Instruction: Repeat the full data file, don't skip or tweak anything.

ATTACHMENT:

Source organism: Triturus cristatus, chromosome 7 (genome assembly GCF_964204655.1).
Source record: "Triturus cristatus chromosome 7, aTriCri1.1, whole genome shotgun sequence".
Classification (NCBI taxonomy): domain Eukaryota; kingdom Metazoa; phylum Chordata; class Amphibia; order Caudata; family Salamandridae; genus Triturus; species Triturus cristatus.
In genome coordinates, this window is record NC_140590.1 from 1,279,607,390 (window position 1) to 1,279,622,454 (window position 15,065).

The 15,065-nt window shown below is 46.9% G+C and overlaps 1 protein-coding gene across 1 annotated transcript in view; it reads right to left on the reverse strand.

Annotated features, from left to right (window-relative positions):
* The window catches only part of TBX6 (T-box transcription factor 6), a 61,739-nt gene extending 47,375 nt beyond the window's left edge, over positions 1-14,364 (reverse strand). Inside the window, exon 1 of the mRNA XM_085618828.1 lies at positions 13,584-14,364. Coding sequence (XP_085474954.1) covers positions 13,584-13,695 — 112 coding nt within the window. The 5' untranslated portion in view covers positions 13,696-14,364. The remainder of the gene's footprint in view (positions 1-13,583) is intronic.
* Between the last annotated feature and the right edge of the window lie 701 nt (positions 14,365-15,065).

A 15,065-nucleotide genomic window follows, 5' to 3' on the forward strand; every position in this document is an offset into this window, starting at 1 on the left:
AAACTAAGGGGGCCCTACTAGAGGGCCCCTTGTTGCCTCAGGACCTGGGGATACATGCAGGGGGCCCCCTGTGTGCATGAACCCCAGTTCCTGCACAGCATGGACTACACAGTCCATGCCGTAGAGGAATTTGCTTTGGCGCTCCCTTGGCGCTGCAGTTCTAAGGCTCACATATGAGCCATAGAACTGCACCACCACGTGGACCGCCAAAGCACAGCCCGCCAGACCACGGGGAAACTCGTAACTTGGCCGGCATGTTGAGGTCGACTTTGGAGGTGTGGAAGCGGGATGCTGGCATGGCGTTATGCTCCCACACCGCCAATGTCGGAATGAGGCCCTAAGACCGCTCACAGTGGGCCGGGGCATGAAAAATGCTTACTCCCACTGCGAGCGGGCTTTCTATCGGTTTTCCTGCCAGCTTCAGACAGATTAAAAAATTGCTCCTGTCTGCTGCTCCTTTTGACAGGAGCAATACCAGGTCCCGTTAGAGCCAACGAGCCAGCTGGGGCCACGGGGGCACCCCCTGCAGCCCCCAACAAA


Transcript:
Source organism: Triturus cristatus, chromosome 7 (genome assembly GCF_964204655.1).
Source record: "Triturus cristatus chromosome 7, aTriCri1.1, whole genome shotgun sequence".
Classification (NCBI taxonomy): domain Eukaryota; kingdom Metazoa; phylum Chordata; class Amphibia; order Caudata; family Salamandridae; genus Triturus; species Triturus cristatus.
In genome coordinates, this window is record NC_140590.1 from 1,279,607,390 (window position 1) to 1,279,622,454 (window position 15,065).

The 15,065-nt window shown below is 46.9% G+C and overlaps 1 protein-coding gene across 1 annotated transcript in view; it reads right to left on the reverse strand.

Annotated features, from left to right (window-relative positions):
* The window catches only part of TBX6 (T-box transcription factor 6), a 61,739-nt gene extending 47,375 nt beyond the window's left edge, over positions 1-14,364 (reverse strand). Inside the window, exon 1 of the mRNA XM_085618828.1 lies at positions 13,584-14,364. Coding sequence (XP_085474954.1) covers positions 13,584-13,695 — 112 coding nt within the window. The 5' untranslated portion in view covers positions 13,696-14,364. The remainder of the gene's footprint in view (positions 1-13,583) is intronic.
* Between the last annotated feature and the right edge of the window lie 701 nt (positions 14,365-15,065).

A 15,065-nucleotide genomic window follows, 5' to 3' on the forward strand; every position in this document is an offset into this window, starting at 1 on the left:
AAACTAAGGGGGCCCTACTAGAGGGCCCCTTGTTGCCTCAGGACCTGGGGATACATGCAGGGGGCCCCCTGTGTGCATGAACCCCAGTTCCTGCACAGCATGGACTACACAGTCCATGCCGTAGAGGAATTTGCTTTGGCGCTCCCTTGGCGCTGCAGTTCTAAGGCTCACATATGAGCCATAGAACTGCACCACCACGTGGACCGCCAAAGCACAGCCCGCCAGACCACGGGGAAACTCGTAACTTGGCCGGCATGTTGAGGTCGACTTTGGAGGTGTGGAAGCGGGATGCTGGCATGGCGTTATGCTCCCACACCGCCAATGTCGGAATGAGGCCCTAAGACCGCTCACAGTGGGCCGGGGCATGAAAAATGCTTACTCCCACTGCGAGCGGGCTTTCTATCGGTTTTCCTGCCAGCTTCAGACAGATTAAAAAATTGCTCCTGTCTGCTGCTCCTTTTGACAGGAGCAATACCAGGTCCCGTTAGAGCCAACGAGCCAGCTGGGGCCACGGGGGCACCCCCTGCAGCCCCCAACAAA